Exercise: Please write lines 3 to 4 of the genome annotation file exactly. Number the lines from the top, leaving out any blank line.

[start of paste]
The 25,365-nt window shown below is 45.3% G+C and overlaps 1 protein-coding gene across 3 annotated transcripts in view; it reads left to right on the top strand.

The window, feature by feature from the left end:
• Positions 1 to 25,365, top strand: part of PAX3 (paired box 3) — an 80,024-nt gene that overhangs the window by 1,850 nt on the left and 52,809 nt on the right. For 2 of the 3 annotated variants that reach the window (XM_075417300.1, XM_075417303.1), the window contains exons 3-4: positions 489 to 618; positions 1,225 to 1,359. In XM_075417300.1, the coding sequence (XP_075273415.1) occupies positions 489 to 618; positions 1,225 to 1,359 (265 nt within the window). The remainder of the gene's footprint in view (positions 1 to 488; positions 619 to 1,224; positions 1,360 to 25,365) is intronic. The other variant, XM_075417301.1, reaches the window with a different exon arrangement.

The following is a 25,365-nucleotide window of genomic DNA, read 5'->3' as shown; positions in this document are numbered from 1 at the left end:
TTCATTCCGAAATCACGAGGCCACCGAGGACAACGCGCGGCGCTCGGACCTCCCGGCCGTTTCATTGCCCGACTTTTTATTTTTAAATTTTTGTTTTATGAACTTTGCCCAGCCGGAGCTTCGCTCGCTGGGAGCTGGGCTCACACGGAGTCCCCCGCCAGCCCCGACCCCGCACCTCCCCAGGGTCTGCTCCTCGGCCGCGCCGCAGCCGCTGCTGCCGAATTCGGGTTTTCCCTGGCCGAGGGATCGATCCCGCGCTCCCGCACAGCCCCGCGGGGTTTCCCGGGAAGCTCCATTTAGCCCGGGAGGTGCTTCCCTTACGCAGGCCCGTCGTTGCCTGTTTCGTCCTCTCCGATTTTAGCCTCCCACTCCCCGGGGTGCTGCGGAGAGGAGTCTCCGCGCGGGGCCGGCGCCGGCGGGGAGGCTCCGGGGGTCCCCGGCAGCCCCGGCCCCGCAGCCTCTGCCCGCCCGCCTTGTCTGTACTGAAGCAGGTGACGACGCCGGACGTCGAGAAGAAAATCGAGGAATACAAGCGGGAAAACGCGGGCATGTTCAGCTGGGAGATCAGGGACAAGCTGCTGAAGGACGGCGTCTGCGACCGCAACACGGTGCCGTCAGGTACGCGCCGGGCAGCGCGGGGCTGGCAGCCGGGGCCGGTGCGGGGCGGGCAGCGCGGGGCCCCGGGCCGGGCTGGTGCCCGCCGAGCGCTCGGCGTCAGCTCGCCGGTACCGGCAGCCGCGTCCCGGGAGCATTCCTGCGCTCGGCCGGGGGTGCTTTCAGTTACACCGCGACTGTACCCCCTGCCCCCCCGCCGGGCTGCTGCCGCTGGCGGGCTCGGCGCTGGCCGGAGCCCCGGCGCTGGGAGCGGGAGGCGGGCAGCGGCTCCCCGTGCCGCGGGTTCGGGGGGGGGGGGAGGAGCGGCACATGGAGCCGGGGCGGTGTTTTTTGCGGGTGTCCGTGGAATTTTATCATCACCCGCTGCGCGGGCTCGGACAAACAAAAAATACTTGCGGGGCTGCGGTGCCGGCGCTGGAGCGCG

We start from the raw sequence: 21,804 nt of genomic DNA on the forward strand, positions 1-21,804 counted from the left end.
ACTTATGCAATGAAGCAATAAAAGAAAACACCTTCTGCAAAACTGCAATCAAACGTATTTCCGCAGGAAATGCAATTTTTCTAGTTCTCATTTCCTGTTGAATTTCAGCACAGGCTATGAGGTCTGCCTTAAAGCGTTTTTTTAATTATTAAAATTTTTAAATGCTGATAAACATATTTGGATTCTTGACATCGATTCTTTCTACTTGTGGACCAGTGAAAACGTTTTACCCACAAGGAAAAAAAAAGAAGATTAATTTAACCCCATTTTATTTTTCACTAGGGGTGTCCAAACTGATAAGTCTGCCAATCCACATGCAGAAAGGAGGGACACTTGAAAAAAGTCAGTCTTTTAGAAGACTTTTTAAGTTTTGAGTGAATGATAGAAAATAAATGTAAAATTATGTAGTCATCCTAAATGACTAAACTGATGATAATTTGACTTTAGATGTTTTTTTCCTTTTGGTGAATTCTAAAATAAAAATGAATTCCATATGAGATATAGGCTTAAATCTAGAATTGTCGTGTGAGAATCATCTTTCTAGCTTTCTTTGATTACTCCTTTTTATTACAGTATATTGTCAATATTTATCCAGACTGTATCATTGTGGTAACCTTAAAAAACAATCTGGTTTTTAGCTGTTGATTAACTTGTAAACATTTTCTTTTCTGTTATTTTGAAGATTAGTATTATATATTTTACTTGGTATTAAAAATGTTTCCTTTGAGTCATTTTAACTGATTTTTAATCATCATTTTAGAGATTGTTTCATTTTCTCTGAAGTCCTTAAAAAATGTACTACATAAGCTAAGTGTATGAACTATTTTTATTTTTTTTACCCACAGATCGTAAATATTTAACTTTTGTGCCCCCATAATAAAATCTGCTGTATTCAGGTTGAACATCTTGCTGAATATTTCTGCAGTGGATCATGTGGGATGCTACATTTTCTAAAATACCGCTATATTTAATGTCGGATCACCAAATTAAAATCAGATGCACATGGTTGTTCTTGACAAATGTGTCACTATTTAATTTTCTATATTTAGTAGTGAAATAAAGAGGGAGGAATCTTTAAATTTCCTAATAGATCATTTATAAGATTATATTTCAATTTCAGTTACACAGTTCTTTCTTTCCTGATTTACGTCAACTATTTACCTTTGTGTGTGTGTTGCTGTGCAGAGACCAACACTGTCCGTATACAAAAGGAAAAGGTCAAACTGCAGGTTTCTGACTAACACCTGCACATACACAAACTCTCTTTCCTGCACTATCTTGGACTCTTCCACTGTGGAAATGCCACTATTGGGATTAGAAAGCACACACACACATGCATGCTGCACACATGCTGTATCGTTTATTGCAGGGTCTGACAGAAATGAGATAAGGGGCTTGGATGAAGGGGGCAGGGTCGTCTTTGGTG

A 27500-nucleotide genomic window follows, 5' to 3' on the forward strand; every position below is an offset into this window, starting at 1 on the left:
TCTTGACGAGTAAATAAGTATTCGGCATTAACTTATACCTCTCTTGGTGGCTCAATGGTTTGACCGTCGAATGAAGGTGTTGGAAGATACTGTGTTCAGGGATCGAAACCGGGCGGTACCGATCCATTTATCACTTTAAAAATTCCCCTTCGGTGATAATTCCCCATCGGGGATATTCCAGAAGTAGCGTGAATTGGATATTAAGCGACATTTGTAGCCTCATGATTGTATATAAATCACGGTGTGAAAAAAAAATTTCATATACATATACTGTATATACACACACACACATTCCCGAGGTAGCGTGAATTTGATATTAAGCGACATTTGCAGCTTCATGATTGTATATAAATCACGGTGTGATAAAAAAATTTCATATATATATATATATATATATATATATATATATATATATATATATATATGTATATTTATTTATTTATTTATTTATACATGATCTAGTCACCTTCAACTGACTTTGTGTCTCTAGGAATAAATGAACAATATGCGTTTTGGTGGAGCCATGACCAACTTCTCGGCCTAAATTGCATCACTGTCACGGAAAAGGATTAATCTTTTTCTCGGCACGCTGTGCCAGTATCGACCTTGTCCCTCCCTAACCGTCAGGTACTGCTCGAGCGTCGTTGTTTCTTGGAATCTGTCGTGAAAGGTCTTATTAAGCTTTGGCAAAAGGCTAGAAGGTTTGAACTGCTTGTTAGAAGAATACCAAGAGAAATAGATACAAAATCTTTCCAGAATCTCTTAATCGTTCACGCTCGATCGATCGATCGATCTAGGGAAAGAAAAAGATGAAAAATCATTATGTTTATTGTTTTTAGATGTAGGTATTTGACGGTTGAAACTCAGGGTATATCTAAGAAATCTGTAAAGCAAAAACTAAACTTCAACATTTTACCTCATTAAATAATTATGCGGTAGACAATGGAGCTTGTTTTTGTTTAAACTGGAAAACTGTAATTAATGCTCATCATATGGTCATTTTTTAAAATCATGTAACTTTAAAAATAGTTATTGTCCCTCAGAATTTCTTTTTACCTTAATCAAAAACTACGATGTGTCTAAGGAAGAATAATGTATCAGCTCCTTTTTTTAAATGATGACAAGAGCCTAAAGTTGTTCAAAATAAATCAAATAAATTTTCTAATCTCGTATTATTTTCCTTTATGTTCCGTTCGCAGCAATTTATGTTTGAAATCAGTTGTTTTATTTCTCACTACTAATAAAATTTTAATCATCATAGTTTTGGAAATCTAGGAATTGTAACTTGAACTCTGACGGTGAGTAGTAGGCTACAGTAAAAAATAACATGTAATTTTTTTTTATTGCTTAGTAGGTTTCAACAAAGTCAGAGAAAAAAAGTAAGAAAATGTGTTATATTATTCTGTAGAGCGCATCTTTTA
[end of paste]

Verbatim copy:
• Positions 1 to 25,365, top strand: part of PAX3 (paired box 3) — an 80,024-nt gene that overhangs the window by 1,850 nt on the left and 52,809 nt on the right. For 2 of the 3 annotated variants that reach the window (XM_075417300.1, XM_075417303.1), the window contains exons 3-4: positions 489 to 618; positions 1,225 to 1,359. In XM_075417300.1, the coding sequence (XP_075273415.1) occupies positions 489 to 618; positions 1,225 to 1,359 (265 nt within the window). The remainder of the gene's footprint in view (positions 1 to 488; positions 619 to 1,224; positions 1,360 to 25,365) is intronic. The other variant, XM_075417301.1, reaches the window with a different exon arrangement.

The following is a 25,365-nucleotide window of genomic DNA, read 5'->3' as shown; positions in this document are numbered from 1 at the left end: